5) Selective Law Enforcement: Protecting the rich and condoning corruption.

6) Pseudo-Social Protection: Acting as if keeping all public sector employees on the payroll and professions closed is protecting people when in fact it's suffocating growth.

7) Senseless Disincentives to Work: When asked why significant numbers of educated people don't work, Greeks most often say, "Then mas volevi," meaning "it doesn't pay." Many highly skilled retirees in the prime of their lives with valuable work experience have no incentive to work because added income decreases their pensions. So they either sit unable to contribute their expertise, or find corrupt ways to earn untraceable (and therefore untaxable) income.

If by some miracle an educated young person finds a job these days, the pay is so low that parents have to subsidize the kid's employment costs. If that includes paying for an apartment in another city, many parents can't afford it. And even if they can, the net is a financial loss to the family, not a gain. Consider also the meta-loss; the next generation not being given the opportunity to develop and take charge of Greece's future.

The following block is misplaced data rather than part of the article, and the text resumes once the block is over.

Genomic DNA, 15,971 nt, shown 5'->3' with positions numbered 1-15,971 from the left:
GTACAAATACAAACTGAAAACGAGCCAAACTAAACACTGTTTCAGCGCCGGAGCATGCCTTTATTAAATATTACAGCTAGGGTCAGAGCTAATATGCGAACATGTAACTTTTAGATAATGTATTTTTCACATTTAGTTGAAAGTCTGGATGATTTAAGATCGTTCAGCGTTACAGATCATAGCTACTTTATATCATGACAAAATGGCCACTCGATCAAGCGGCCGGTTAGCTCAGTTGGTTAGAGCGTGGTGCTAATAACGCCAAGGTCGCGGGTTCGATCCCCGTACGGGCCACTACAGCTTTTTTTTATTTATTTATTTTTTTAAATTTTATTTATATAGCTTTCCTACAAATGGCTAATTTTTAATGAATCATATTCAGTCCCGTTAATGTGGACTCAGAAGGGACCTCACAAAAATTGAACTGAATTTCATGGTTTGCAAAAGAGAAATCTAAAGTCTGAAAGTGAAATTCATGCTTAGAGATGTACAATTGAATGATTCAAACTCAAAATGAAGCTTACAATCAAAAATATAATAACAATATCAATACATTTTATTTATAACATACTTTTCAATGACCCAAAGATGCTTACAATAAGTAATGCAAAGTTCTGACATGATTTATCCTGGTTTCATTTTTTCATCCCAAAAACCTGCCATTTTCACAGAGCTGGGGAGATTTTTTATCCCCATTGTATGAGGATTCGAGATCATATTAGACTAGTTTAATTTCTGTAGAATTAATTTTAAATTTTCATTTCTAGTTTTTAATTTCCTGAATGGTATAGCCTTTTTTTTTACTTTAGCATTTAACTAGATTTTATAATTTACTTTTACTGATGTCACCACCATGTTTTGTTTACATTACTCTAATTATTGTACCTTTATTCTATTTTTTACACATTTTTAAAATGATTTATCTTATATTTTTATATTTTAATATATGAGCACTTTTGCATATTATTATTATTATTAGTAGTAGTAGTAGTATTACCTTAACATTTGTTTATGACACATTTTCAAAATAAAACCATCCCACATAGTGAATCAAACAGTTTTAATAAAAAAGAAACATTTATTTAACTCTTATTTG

8) Shipping Most Precious Resources Abroad: So what are the kids talking about while spending money in cafes? How to get out of Greece... immediately if not sooner. While the parents are still resisting rehab, the kids are packing to leave.

Seventy percent of Greek college graduates want to leave Greece, and 40 percent are actively seeking jobs abroad.

Part of the reason Greece got into this crisis is because her infrastructure fell so far behind that of other developed countries. If she doesn't find a way to keep educated youth in Greece now, the loss of a whole generation will put her an additional 20 years behind, and becoming competitive will be hopeless.

Some might add "Stupidity and Stubbornness" to this list while others consider the strikers and other tough resisters nothing short of smart.

The more objective assessment is that Greece is experiencing cognitive dissonance. That's an uncomfortable stage of change where people feel stuck in an impossible dilemma and particularly tough when they think change might compromise their core identity.